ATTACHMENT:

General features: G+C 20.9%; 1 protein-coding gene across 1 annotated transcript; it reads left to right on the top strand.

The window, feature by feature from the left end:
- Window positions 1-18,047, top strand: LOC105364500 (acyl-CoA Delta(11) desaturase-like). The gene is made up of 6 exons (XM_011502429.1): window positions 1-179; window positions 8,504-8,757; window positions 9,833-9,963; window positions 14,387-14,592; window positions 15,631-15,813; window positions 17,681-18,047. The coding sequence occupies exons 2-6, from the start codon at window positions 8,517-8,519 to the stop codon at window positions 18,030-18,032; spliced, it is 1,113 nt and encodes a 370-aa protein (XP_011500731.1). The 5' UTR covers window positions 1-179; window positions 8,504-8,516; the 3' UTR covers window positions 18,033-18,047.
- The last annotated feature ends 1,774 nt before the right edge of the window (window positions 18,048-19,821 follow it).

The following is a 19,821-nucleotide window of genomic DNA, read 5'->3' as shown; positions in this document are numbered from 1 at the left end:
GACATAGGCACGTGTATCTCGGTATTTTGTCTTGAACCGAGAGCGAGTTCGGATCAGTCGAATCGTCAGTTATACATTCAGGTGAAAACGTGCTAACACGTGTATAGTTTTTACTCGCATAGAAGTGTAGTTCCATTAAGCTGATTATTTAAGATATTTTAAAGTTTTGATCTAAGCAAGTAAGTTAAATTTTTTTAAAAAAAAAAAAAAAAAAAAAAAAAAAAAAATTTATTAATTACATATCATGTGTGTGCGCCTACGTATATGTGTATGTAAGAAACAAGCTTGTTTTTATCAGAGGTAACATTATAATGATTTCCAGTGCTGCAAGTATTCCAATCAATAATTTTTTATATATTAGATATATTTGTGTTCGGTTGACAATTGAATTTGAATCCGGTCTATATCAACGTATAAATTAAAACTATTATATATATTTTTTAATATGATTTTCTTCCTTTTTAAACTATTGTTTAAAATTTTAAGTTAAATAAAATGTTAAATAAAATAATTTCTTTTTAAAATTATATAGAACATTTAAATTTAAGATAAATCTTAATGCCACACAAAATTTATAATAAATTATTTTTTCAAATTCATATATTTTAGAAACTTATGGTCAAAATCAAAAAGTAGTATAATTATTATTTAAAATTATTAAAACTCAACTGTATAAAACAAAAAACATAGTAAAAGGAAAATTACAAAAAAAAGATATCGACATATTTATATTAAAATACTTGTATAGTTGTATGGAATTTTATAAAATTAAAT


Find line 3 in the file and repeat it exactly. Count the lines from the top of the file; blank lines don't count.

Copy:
- Window positions 1-18,047, top strand: LOC105364500 (acyl-CoA Delta(11) desaturase-like). The gene is made up of 6 exons (XM_011502429.1): window positions 1-179; window positions 8,504-8,757; window positions 9,833-9,963; window positions 14,387-14,592; window positions 15,631-15,813; window positions 17,681-18,047. The coding sequence occupies exons 2-6, from the start codon at window positions 8,517-8,519 to the stop codon at window positions 18,030-18,032; spliced, it is 1,113 nt and encodes a 370-aa protein (XP_011500731.1). The 5' UTR covers window positions 1-179; window positions 8,504-8,516; the 3' UTR covers window positions 18,033-18,047.